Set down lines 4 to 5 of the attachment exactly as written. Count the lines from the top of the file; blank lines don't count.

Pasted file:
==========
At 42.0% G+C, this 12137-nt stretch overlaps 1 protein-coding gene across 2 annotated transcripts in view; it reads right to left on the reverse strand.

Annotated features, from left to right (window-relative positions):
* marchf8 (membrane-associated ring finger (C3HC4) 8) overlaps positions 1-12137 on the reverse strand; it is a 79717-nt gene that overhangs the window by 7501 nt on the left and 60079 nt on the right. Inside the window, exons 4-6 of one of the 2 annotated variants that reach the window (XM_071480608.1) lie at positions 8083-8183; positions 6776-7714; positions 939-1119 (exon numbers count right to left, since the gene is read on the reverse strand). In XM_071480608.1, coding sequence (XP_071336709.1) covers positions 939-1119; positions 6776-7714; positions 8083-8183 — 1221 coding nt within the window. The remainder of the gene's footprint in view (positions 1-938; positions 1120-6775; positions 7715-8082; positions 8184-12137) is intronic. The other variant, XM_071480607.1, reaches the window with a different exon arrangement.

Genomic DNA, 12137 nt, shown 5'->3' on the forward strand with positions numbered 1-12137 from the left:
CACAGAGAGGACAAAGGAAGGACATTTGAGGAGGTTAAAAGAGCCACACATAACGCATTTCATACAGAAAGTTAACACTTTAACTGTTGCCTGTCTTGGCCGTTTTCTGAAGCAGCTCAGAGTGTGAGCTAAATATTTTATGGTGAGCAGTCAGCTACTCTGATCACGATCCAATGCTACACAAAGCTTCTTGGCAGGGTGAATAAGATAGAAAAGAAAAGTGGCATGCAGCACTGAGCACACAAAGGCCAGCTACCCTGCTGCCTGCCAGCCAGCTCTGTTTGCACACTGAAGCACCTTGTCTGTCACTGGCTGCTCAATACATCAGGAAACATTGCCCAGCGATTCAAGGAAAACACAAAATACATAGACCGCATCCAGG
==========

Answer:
Genomic DNA, 12137 nt, shown 5'->3' on the forward strand with positions numbered 1-12137 from the left:
CACAGAGAGGACAAAGGAAGGACATTTGAGGAGGTTAAAAGAGCCACACATAACGCATTTCATACAGAAAGTTAACACTTTAACTGTTGCCTGTCTTGGCCGTTTTCTGAAGCAGCTCAGAGTGTGAGCTAAATATTTTATGGTGAGCAGTCAGCTACTCTGATCACGATCCAATGCTACACAAAGCTTCTTGGCAGGGTGAATAAGATAGAAAAGAAAAGTGGCATGCAGCACTGAGCACACAAAGGCCAGCTACCCTGCTGCCTGCCAGCCAGCTCTGTTTGCACACTGAAGCACCTTGTCTGTCACTGGCTGCTCAATACATCAGGAAACATTGCCCAGCGATTCAAGGAAAACACAAAATACATAGACCGCATCCAGG